So what’s the story with birds and power lines?

So what’s the story with birds and power lines?

You’d think that birds, which often sit on power lines, wouldn’t mind them. However, power lines affect birds in several ways.

Firstly, they act as an artificial barrier. Did you know that power lines kill millions of birds every year? [1,2,3]. In fact, scientists estimated that between 12-64 million birds die annually from collision and electrocution in the US alone [4].

Collision occurs when a bird flies into overhead wires. Some birds are more susceptible to collide than others, especially species with small wings yet relatively large bodies (rails, coots and cranes), because they are less capable of manoeuvring their flight. Also, birds that fly together in flocks (ducks, pigeons and starlings) can have limited sight and/or space to control their movement [2,6].

Other potential risky traits are being a night owl (literally!) or active during dawn or dusk, as visibility conditions during these times may be limited. Being a young inexperienced individual may also increase the chances of hitting a power line, as well as having certain flight behaviours, e.g., hunting, displaying courtship or defending territories, since they might take away all the focus while approaching a power line [2,6].

Electrocution, on the other hand, happens when a bird touches either two conductors or a conductor and a grounded component at the same time [4,5]. Electrocution mostly affects raptors that perch on the pylons and in some cases even nest there [3,4,6]. Size is a relevant factor, as larger birds have a higher chance to reach both conductors and a grounded device simultaneously. Among the most common victims are hawks, vultures, eagles, crows, falcons, owls and storks [5,6].

Although researchers assume that bird populations are overall not affected by collision and electrocution, most studies actually don't address effects within populations [1,3,6]. But for some endangered species, power lines pose a serious threat, e.g. the vulnerable Spanish Imperial eagle (Aquila adalberti) [7] or the endangered Saker falcon (Falco cherrug) [8].

Secondly, power lines also play a crucial role for birds when choosing where to nest or rest. Some species prefer sites that are well distanced from power lines, others might even abandon their territories if the density of power lines is high. It’s possible that birds acknowledge power lines as a barrier and therefore change their flight behaviour [3]. Furthermore, the construction of the pylons, which requires the removal of existing vegetation (often followed by a re-colonisation of invasive plants), can degrade the quality of the habitat and eventually lead to its loss [3,5].

I already mentioned that pylons are favoured by birds (mostly raptors and crows) as a good perching spot. The usage of power lines may in some cases increase species’ home range and population size. But on the other hand, it can alter the natural dynamic between predators and their prey and add more pressure on some bird populations. It’s no wonder then, why some birds prefer to avoid areas near power lines [1,3].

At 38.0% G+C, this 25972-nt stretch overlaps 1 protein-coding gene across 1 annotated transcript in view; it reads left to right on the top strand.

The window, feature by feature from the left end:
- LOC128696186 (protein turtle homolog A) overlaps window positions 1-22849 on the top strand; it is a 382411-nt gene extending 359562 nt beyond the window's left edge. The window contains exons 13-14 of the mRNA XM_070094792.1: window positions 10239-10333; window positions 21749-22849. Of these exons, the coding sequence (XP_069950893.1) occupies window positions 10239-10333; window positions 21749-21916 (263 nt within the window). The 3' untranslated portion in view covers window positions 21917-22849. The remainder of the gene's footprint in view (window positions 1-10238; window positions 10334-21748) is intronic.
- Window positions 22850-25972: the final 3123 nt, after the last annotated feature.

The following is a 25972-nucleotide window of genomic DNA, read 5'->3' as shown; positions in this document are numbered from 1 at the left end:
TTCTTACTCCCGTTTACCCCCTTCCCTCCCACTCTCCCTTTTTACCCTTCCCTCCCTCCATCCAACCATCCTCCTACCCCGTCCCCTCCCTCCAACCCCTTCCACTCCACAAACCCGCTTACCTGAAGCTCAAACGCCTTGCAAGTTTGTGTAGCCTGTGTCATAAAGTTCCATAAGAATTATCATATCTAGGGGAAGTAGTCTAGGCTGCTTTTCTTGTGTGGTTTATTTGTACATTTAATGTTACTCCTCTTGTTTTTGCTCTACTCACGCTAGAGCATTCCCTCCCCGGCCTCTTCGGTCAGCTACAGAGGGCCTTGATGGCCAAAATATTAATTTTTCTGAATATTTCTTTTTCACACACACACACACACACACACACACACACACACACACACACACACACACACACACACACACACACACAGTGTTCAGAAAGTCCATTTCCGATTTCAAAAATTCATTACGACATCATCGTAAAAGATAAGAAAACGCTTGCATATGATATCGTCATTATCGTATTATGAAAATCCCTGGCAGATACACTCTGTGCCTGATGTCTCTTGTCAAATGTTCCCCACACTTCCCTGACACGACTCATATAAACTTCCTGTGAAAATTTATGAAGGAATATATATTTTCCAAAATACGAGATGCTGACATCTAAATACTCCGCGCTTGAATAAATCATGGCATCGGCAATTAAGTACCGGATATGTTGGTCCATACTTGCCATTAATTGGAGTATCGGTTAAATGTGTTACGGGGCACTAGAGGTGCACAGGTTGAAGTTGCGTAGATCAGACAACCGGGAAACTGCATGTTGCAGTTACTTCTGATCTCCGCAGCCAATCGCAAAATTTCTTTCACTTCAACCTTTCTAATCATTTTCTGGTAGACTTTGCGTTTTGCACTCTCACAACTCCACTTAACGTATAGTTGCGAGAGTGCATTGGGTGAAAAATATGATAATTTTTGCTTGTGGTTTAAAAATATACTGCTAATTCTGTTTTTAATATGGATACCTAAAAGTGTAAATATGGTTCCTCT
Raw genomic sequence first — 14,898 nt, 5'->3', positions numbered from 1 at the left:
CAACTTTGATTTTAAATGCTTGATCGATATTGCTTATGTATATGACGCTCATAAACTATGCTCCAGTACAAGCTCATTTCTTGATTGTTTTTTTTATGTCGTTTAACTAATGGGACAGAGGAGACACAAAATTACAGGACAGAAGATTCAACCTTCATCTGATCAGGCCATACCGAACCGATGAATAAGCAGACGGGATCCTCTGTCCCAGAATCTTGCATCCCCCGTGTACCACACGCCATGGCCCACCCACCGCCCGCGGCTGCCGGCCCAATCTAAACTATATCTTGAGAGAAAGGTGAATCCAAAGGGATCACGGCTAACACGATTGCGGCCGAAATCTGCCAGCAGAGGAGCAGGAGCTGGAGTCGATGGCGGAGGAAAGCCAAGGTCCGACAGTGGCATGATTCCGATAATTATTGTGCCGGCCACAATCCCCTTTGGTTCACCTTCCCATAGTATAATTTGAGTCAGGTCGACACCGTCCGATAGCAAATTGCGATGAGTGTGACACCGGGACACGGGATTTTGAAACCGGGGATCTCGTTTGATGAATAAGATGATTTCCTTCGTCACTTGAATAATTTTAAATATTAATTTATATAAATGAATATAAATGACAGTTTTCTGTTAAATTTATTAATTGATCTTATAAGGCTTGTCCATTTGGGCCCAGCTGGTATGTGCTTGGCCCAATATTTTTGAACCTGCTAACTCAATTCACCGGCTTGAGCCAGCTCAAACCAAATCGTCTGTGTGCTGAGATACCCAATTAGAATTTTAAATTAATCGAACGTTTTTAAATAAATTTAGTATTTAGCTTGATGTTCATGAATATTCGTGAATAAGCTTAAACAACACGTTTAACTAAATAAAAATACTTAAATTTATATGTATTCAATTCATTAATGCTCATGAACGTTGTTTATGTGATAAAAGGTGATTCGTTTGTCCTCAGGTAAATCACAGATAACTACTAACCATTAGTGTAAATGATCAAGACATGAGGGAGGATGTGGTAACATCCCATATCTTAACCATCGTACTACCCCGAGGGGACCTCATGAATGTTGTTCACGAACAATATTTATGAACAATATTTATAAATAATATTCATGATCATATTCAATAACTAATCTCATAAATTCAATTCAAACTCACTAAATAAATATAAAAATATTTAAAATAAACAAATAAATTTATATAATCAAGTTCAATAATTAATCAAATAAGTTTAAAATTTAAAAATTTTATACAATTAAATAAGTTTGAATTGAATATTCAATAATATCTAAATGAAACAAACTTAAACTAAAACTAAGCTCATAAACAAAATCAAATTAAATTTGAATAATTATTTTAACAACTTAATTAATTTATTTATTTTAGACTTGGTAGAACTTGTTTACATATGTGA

The impacts of power lines on birds have been (and still are!) studied for several decades, but some research gaps remain. For instance, understanding the impacts throughout the entire life of power lines (including construction and operation phases), considering multiple organism groups rather than focusing on certain species and developing a better impact quantification to address the effects on populations, communities and ecosystems [1,3].


[1] Richardson, M. L., Wilson, B. A., Aiuto, D. A. S., Crosby, J. E., Alonso, A., Dallmeier, F., & Golinski, G. K. (2017). A review of the impact of pipelines and power lines on biodiversity and strategies for mitigation. Biodiversity and Conservation, 26(8), 1801–1815.

[2] Bernardino, J., Bevanger, K., Barrientos, R., Dwyer, J. F., Marques, A. T., Martins, R. C., ... & Moreira, F. (2018). Bird collisions with power lines: State of the art and priority areas for research. Biological Conservation, 222, 1-13.

[3] Biasotto, L. D., & Kindel, A. (2018). Power lines and impacts on biodiversity: A systematic review. Environmental Impact Assessment Review, 71, 110-119.

[4] Loss, S. R., Will, T., & Marra, P. P. (2014). Refining estimates of bird collision and electrocution mortality at power lines in the United States. PloS one, 9(7), e101565.

[5] Haas, D., Nipkow, M., Fiedler, G., Schneider, R., Haas, W., & Schürenberg, B. (2003, December). Protecting birds from powerlines: a practical guide on the risks to birds from electricity transmission facilities and how to minimise any such adverse effects. In: BirdLife International. Report on behalf of the Bern Convention to the Standing Committee of the Convention on the Conservation of European Wildlife and Natural Habitats, 23rdMeeting, Strasbourg.

[6] Bevanger, K. (1998). Biological and conservation aspects of bird mortality caused by electricity power lines: a review. Biological conservation, 86(1), 67-76.

[7] Ferrer, M., de la Riva, M., & Castroviejo, J. (1991). Electrocution of raptors on power lines in southwestern Spain. Journal of Field Ornithology, 181-190.

[8] Dixon, A., Batbayar, N., Bold, B., Davaasuren, B., Erdenechimeg, T., Galtbalt, B., ... & Rahman, M. L. (2020). Variation in electrocution rate and demographic composition of Saker Falcons electrocuted at power lines in Mongolia. Journal of Raptor Research, 54(2), 136-146.


Cover image from pixabay
Common Quail Coturnix coturnix by Dûrzan Cîrano
Great bustard Otis tarda by Andrej Chudý
White Stork Ciconia ciconia by Frank Vassen
Magpie Pica pica by Pierre Selim
Common Buzzard Buteo buteo by Arend
Common kestrel Falco tinnunculus by Hans Hillewaert